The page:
This text is great for use among second graders in a unit about the environment or amphibians. The author lists several excellent websites for learning more about frogs.

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  • Fabulous FrogsTitle: Fabulous Frogs
  • Author: Martin Jenkins
  • Illustrator: Tim Hopgood
  • Published: Candlewick Press, 2016
  • Reviewer: Sue Poduska
  • Format: Hardcover, 32 pages
  • Grade Level: K to 3
  • Genre: Animals, Nature, Environment
  • ISBN: 978-0-7636-8100-5

Green Bean! Green Bean!

Written Patricia Thomas
Illustrated by Trina L. Hunner

Poetic and rhyming, this new book highlights the life cycle of the lowly bean.

A hoe to help grow.

      And a curlicue catching dew.

   Curlicue catching dew.

      Oh no! Wind roars. Rain pours.

A young girl plants beans, with the help of her dog. As the garden grows, the girl discovers all the aids and perils for her burgeoning plants. Beetles and snails chew on the leaves. Moisture, hoeing, and stakes help the plants grow. A rabbit comes for a snack, but is thwarted by netting. Patience and sharing with birds and bees bring forth a bountiful harvest. And rejected beans make sure the cycle begin again. Wonderful, lively illustrations accompany this sweet story.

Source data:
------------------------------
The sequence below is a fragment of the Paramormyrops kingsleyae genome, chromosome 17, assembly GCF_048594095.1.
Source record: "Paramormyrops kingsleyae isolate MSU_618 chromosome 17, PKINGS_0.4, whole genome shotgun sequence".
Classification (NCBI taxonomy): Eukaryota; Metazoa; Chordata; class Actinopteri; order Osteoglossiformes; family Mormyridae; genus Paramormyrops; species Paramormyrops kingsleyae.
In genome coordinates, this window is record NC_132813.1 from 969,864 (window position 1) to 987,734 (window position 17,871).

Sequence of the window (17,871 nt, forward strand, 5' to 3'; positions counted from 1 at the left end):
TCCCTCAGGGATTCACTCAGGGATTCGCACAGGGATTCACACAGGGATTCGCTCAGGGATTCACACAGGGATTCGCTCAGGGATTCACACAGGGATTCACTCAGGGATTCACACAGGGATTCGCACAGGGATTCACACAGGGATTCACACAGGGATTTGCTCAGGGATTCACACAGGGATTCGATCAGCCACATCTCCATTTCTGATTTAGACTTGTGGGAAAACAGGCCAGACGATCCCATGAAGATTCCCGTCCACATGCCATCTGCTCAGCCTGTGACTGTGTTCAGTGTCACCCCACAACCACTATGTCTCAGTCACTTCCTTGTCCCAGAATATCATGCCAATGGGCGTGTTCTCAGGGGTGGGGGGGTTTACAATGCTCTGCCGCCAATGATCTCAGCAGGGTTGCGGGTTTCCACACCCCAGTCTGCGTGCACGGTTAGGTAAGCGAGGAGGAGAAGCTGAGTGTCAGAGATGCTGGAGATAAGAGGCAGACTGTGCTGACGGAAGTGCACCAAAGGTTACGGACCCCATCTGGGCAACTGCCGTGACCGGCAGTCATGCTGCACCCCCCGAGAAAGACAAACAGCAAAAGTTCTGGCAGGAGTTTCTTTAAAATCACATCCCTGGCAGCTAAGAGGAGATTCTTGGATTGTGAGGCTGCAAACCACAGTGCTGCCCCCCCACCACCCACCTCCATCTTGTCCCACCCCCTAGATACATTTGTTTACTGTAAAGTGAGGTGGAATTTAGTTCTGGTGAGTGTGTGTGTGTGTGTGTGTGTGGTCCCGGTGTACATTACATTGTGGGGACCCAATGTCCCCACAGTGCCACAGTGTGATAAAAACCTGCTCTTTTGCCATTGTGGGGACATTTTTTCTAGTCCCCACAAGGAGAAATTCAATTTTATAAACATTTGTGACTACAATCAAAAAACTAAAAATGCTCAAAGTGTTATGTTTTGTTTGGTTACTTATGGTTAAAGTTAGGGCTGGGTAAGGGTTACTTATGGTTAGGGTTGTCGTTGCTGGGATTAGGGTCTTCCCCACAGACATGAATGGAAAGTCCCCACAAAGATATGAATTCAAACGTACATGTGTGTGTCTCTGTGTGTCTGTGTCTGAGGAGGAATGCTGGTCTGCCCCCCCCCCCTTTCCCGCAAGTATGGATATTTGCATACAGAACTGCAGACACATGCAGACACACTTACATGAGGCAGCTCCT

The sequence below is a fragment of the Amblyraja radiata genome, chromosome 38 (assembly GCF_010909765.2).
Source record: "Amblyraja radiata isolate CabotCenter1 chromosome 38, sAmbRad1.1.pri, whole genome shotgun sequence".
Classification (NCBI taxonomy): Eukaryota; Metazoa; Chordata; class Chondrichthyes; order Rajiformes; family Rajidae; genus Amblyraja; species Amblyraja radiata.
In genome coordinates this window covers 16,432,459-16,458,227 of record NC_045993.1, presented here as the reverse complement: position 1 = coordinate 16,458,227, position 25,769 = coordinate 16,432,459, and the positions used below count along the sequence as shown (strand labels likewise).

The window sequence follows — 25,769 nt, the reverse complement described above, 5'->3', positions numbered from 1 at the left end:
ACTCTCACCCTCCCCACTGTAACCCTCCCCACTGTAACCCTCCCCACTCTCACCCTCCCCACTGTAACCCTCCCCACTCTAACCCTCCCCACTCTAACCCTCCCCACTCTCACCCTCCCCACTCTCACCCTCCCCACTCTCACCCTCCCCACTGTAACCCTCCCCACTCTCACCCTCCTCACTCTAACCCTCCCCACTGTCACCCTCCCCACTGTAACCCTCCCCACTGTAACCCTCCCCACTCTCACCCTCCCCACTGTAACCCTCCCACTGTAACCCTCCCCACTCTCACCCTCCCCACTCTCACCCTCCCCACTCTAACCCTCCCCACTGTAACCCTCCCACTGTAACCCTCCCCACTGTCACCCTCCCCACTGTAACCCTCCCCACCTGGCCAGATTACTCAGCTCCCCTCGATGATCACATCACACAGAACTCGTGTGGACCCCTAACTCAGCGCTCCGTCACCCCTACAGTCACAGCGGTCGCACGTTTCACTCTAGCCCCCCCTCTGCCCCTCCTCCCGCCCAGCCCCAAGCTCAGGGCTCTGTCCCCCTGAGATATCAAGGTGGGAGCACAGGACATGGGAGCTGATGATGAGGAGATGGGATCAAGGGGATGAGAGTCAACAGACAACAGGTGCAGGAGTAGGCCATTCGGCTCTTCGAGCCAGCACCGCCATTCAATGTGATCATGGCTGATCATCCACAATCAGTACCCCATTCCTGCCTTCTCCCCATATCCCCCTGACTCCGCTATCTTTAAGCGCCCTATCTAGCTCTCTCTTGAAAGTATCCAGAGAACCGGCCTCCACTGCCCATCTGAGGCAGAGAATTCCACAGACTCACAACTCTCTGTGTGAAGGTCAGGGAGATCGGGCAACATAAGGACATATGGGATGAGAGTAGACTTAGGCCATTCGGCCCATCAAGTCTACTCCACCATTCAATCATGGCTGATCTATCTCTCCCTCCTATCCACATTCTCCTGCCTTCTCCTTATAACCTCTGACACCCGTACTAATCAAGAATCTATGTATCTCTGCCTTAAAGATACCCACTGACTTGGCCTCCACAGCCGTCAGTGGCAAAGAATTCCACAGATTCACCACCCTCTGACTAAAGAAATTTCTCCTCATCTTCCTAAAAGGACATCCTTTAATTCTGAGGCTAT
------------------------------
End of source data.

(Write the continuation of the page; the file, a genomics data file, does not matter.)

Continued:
This is a great companion for a first or second grade unit about the life cycle and could easily include kids sprouting their own beans, potatoes, or avocadoes. Some of the activities even encourage eating the beans and other fruits and vegetables!

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  • Green BeanTitle: Green Bean! Green Bean!
  • Author: Patricia Thomas
  • Illustrator: Trina L. Hunner
  • Published: Dawn Publications, March 1, 2016
  • Reviewer: Sue Poduska
  • Format: Hardcover, 32 pages
  • Grade Level: PreK to 3
  • Genre: Science, Agriculture
  • ISBN: 978-1-58469-544-8
  • Extras: Many, including “Life Cycle,” “Words to Know,” and “Fun Things to Do”

Wild Ones: Observing City Critters

Written by Carol L. Malnor
Illustrated by Cathy Morrison

Nature and its variety of animals are everywhere, even in the city. The author follows a dog as he explores many of the scenes present in every city. A squirrel and an opossum lurk near a shed. Ducklings are in danger on a ledge. A beaver and a gull are busy near the water. Starlings raid a trash bin. A rabbit snacks in a garden. Geese gather near a pond. Foxes, owls, and bats fascinate the dog. This approach is both captivating and enlightening.

As always, Morrison’s illustrations are lively, accurate, and fun to look at. With each illustration, more details are revealed about the natural world of the city.